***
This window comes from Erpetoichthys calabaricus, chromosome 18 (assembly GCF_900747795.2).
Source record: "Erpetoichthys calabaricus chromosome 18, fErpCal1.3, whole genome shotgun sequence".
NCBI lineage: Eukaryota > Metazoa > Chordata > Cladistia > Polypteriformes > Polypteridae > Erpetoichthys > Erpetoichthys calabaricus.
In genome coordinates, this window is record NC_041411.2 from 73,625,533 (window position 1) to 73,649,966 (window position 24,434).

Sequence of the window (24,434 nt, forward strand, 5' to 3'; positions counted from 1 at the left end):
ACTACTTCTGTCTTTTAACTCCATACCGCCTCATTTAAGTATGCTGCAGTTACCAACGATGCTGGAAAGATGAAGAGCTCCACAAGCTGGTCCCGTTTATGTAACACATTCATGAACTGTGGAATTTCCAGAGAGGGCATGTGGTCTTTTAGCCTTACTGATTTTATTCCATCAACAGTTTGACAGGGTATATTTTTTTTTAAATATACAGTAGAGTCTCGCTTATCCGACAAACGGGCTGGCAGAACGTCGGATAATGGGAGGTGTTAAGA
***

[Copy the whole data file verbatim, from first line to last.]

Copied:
This window comes from Erpetoichthys calabaricus, chromosome 18 (assembly GCF_900747795.2).
Source record: "Erpetoichthys calabaricus chromosome 18, fErpCal1.3, whole genome shotgun sequence".
NCBI lineage: Eukaryota > Metazoa > Chordata > Cladistia > Polypteriformes > Polypteridae > Erpetoichthys > Erpetoichthys calabaricus.
In genome coordinates, this window is record NC_041411.2 from 73,625,533 (window position 1) to 73,649,966 (window position 24,434).

Sequence of the window (24,434 nt, forward strand, 5' to 3'; positions counted from 1 at the left end):
ACTACTTCTGTCTTTTAACTCCATACCGCCTCATTTAAGTATGCTGCAGTTACCAACGATGCTGGAAAGATGAAGAGCTCCACAAGCTGGTCCCGTTTATGTAACACATTCATGAACTGTGGAATTTCCAGAGAGGGCATGTGGTCTTTTAGCCTTACTGATTTTATTCCATCAACAGTTTGACAGGGTATATTTTTTTTTAAATATACAGTAGAGTCTCGCTTATCCGACAAACGGGCTGGCAGAACGTCGGATAATGGGAGGTGTTAAGA